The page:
"It was deeply unjust to have executed them before the constitutional challenge was decided," they said in a statement.

"The executions are a regrettable step backwards for Singapore," they added.

Singapore has some of the toughest anti-drugs laws in the world, and its customs forms warn arriving travellers of "death for drug traffickers" in no uncertain terms.

It has hanged hundreds of people - including dozens of foreigners - for narcotics offences in the last two decades, Amnesty International and other groups say.

(Reporting by Rachel Armstrong; Editing by Robert Birsel) - The Star Online, 18/7/2014,Singapore hangs two drug traffickers, first executions in over three years

1. Two  Singaporeans,  Tang  Hai  Liang,  36,  and  Foong  Chee  Peng,  48,  had  their  death sentences carried out today, on 18 July 2014 at Changi Prison Complex.

2.  Both Tang Hai Liang and Foong Chee Peng were convicted of trafficking in a controlled drug  and  sentenced  to  death.  Tang  Hai  Liang  was found  to have trafficked  89.55g  of  diamorphine  and  Foong  Chee  Peng  was  found  to  have  trafficked  40.23g of  diamorphine.  The  Misuse  of  Drugs  Act provides for the death penalty if the amount of diamorphine (or pure heroin) trafficked is 15g or more.
15g of diamorphine is equivalent to 1,250 straws1, which is sufficient to feed the addiction of about 180 abusers for a week.

3.  A thorough review of the mandatory death penalty in our laws was conducted from July 2011. A  moratorium  on  executions  was  placed  while  the  law was  being  reviewed.  The  changes  to  the mandatory death penalty regime were passed by Parliament in November 2012 after a full debate, and came into force in January 2013. All persons already sentenced to death under the Misuse of Drugs Act by the time the new legislation came into force were given the opportunity to elect to be
considered for re-sentencing under the new regime. 

4.  Tang  Hai  Liang  and  Foong  Chee  Peng  had  been  accorded  full  due  process,  including  the opportunity to appeal to the Court of Appeal and to elect to be considered for re-sentencing under the new regime. Tang Hai Liang and Foong Chee Peng both appeared in person before an Assistant Registrar in the High Court to confirm that they did not wish to be part of the re-sentencing process, and  that  they  understood  the  consequences  of  their  respective  decisions.  Both  of  them  were represented by counsel throughout the legal process, and were also given the opportunity to petition the President for Clemency. Tang Hai Liang and Foong Chee Peng both elected not to petition the President for Clemency. An unsigned petition for Clemency was subsequently submitted on Tang Hai Liang’s behalf. Tang Hai Liang indicated that he did not wish to appeal for Clemency and that the petition had been submitted by his family without his prior knowledge. This petition for Clemency was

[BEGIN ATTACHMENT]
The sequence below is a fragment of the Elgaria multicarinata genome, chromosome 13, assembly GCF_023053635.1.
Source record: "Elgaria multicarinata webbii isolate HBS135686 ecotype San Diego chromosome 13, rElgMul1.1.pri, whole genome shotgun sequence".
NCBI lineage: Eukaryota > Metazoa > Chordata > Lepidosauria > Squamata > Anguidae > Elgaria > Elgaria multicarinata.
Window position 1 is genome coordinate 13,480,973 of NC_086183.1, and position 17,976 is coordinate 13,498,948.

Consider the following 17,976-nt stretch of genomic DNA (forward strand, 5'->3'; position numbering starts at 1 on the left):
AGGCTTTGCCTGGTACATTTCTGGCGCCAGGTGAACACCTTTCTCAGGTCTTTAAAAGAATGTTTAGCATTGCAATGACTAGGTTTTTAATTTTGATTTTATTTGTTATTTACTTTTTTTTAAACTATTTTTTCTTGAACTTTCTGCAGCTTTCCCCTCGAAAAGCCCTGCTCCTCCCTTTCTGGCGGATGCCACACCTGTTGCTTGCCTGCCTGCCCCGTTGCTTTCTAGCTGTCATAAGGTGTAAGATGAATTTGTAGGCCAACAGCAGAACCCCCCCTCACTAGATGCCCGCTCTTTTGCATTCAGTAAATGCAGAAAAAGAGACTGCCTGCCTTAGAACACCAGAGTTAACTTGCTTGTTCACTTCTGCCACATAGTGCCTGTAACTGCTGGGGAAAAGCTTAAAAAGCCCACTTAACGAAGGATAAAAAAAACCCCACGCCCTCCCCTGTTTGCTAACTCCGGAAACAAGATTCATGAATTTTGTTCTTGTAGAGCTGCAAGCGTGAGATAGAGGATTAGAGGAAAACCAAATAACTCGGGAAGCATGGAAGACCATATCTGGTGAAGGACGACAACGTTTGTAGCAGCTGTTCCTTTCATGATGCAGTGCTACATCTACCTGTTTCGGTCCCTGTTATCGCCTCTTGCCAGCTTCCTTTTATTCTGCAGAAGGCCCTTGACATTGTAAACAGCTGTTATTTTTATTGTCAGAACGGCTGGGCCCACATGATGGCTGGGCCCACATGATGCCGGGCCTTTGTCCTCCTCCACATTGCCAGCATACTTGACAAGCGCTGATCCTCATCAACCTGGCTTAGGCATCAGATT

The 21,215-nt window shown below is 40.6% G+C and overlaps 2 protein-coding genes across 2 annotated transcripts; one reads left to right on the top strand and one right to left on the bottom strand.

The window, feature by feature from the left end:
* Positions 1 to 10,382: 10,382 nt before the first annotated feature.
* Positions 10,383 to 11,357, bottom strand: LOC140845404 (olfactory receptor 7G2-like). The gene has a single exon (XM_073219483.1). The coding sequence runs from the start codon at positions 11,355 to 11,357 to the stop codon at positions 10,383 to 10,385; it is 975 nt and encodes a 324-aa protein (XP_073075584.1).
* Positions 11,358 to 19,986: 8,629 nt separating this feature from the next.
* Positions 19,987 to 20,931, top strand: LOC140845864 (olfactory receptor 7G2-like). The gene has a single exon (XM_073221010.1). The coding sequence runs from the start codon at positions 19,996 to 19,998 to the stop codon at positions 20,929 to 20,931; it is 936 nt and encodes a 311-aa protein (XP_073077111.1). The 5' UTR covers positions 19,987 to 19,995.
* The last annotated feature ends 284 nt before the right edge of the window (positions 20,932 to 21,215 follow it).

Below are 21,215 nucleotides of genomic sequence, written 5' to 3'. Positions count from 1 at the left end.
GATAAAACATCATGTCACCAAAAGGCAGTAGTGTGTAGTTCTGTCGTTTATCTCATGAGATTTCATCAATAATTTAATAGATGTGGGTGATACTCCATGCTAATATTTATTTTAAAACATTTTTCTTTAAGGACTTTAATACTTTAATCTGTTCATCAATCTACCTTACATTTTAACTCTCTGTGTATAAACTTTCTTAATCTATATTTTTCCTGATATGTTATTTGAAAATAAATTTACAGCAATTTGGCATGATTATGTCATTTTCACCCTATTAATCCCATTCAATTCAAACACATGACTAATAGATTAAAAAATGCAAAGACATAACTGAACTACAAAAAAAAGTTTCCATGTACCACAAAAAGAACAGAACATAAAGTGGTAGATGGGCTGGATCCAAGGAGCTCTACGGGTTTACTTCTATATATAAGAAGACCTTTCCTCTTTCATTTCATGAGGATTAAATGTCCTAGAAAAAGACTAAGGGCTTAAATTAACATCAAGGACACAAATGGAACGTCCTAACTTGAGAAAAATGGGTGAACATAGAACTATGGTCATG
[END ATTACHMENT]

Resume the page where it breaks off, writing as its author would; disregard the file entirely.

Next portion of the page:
turned down and his family was informed of the decision. 

18 JULY 2014 

1 This is estimated using a typical purity level of  4%, based on drug seizures in recent years. The number of straws that are actually made may vary according to the purity level of the heroin used in the straws.

18 July 2014
Page 2of 2


Details of Cases

Tang Hai Liang

1.  On  15  April  2009,  CNB  officers  arrested  Tang  Hai Liang.  A  total  of  136  packets  of  heroin having a gross weight of about 1,117.66g and 588 tablets of erimin-5 were recovered in his residence. The heroin was found to contain 89.55g of diamorphine after analysis. Prior to his arrest, Tang Hai Liang had been packing the heroin in his possessionand had sold one packet to his client just before he was arrested. On 19 November 2010, Tang Hai Liang was convicted of trafficking in a controlled drug  by  having  89.55g  of  diamorphine  in  his  possession  for  the  purpose  of  trafficking,  an  offence under  section  5(1)(a)  read  with  section  5(2)  of  the Misuse  of  Drugs  Act  (Chapter  185).  Tang  Hai Liang’s appeal against his conviction was dismissed by the Court of Appeal on 6 July 2011.

Foong Chee Peng

2.  On 30 September 2009, CNB officers arrested Foong Chee Peng when officers raided the rented  unit  he  was  staying  in.  A  total  of  913.58g  of  heroin,  2.42g  of  ketamine,  32.73g  of methamphetamine,  3,942  tablets  of  erimin-5,  30  ecstasy  tablets  and  various  drug  trafficking paraphernalia were recovered. The heroin was found to contain 40.23g of diamorphine after analysis. By  the  time  Foong  Chee  Peng  was  arrested,  he  had  already  packed  some  of  the  heroin  in  his possession into 30 packets for sale. On 19 April 2011, Foong Chee Peng was convicted of trafficking in a controlled drug by having 40.23g of diamorphine in his possession for the purpose of trafficking,an offence under section 5(1)(a) read with section 5(2) of the Misuse of Drugs Act. Foong Chee Peng filed an appeal against his conviction but subsequently withdrew his appeal